Did Solomon apostatize here?

My iGoogle homepage displays photos of various “sacred” sites all over the world, and today I was greeted by a “Temple of Bel” in Palmyra, Syria… [EDIT: The site originally carrying the image seems to have gone away or at the least is having great difficulties. So I am replacing it here with two images from www.traveladventures.org. Head there if you would like to read more. I actually like these pictures better, and TravelAdventures.org does allow downloading of their pictures, for which I have sent them a note of thanks.  Very nice of them!]

Temple of Bel (from TravelAdventures.org)

Temple of Bel (from TravelAdventures.org)

Wikipedia (which all of us trust explicitly, no?) suggests that the temple is over 3,000 years old, which suggests that it existed during the reign of King Solomon. Plus, the city is mentioned in Scripture as being fortified by Solomon in 2 Chronicles 8:4 by it’s original Aramaic name, Tadmor, and possibly in 1 Kings 9:8 as by a name variant, Tamar, although the Sacred Destinations site points out that “Tamar” could be a different city. Both the city’s Greek name (Palmyra) and its Aramaic name (Tadmor) are mentioned by Josephus, who says that Solomon built it and calls it a “very great city” (Antiquities 8.5.1).

So, I wonder… When Solomon began to turn away from God due to the influence of the pagan wives he had allowed himself to accumulate (1 Kings 11:4), did he worship Bel (or Bol, or Ba’al) here at this temple? In fact, since he was apparently not averse to actually building pagan worship centers for his wives (1 Kings 11:7), is it at all possible that Solomon, himself, used his wealth to have this temple built or expanded?

If so (and, I suppose, even if not!), it is interesting that one of the adversaries that God raised up against Solomon after his apostatizing was named “Hadad” (1 Kings 11:14…25), which is another name for Ba’al.

Anyway — I post it here, today, for those who might find it an interesting stroll.

If I don’t get to post again, today, have a fantastic and profitable Sabbath! May tomorrow’s sunset find each of us closer to God than tonight’s.

5 thoughts on “Did Solomon apostatize here?

  1. Dear Mr. Smith,

    I never thought about that particular historical irony (Hadad raised up against one tolerant of Ba`al worship), but you’re right. If the city is identified correctly with one that Solomon fortified, and if the temple was built at the right time, then it’s certainly possible that the temple benefited from his munificence. (On the other hand, it just might have been built during the rise of Ba`al-worshipping Hadad in Syria.)

    But the Bible doesn’t say that Solomon apostasized, as it does with so many other kings. It says, in effect, that he compromised — that he did not walk wholeheartedly with God as David had done. Quite likely his tolerance of and even participation in paganism, like many of his marriages in the first place, was politically expedient and didn’t reflect real belief in or commitment to these idols. Of course the Eternal still had to call him on all that, because it reflected a lack of belief in and commitment to Him also. But much can be explained if we see Solomon as being in his “materialistic and experimental” phase at that time. He was “trying out the world” to see what was good for man to do in it. At such a time it’s easy to understand how he could’ve participated in Israel’s religion but also in paganism, and yet would’ve had little real depth of heart in either. I’m reminded of many of the Sadducees in this.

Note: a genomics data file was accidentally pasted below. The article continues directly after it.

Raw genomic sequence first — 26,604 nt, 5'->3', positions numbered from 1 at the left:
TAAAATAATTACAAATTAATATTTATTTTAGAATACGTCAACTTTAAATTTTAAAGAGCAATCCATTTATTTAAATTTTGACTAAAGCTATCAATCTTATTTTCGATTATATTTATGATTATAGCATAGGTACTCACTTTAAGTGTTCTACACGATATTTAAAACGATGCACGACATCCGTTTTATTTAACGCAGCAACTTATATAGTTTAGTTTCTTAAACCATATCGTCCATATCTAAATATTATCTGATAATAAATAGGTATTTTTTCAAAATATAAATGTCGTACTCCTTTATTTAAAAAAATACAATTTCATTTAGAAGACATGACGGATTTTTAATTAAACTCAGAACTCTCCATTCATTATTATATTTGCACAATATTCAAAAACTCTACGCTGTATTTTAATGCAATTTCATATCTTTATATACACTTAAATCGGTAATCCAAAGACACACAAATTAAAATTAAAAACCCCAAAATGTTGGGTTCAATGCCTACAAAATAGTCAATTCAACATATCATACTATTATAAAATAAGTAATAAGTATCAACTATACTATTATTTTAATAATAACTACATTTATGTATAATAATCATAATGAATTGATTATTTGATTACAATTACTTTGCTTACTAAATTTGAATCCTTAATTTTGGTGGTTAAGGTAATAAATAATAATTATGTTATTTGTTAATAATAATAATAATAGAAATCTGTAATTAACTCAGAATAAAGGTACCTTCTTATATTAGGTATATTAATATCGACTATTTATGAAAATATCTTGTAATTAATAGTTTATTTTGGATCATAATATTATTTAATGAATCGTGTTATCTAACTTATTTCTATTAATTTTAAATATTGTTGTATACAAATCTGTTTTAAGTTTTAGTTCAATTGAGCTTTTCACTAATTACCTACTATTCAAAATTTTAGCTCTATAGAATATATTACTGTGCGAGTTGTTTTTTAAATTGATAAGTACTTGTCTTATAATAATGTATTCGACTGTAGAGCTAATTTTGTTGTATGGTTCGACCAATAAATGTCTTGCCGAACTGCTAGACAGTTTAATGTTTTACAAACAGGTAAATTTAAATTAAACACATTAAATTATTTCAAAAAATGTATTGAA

Ecclesiastes was written from all indications very late in Solomon’s life, and it doesn’t show Solomon as either an apostate or an idolater. It does show him as being disillusioned by trying to work out life in a materialistic way, and to pointing the reader back to “fearing God and keeping His commandments” as “the whole (of) man”. Now Solomon himself alludes to the snare his 1,000 women got him into (one trustworthy man he could find out of a thousand, but not one trustworthy woman out of “all these”, that is, his 1000-strong harem, could he find). In the case of the scheming woman (so typical of those he married out of expediency, I gather), “he who fears God” escapes from her snares, but the “wicked” don’t. Are we to understand that he realized his danger in the nick of time and out of fear of God, escaped the snare his women laid? I think so — he did say that he found such a woman “more bitter than death”. Here and in other ways, I gather that Solomon learned from his experiences and from God’s punishment of him, although his ultimate repentance didn’t take away the long-term consequences to the Houses of David, Israel and Judah.

    Shabbat shalom (שבת שלום),
    John Wheeler (יוחנן רכב)

  2. Joe Hamby

    Mr. Smith,

    Saw your program on America on the Brink…

    Like you’re comment to gather ammo and head for the hills.

    Hope MO is treating you well. Miss you in the south!

  3. Howdy, and thanks, Mr. Wheeler. “Apostatize” probably *was* too strong a word.

    And howdy, Mr. Joe Hamby! It is really good to hear from you! I hope you guys are doing well! I miss the south, too. But I’m getting used to the midwest, and hopefully it is getting used to me, too. 😉

    [Note to our readers saying, “Huh?”: The “ammo and hills” comment that I made on the telecast was in jest — you have to hear it in context…] 🙂

  4. Howdy, Mr. Peters!

    Did you intend this comment for this post?

    I am, by the way, looking into Daniel 11 these days, though I would not say I am focusing on it. The days leading up to the Feast of Trumpets tend to put me into a “prophecy” state of mind.

    Take care!

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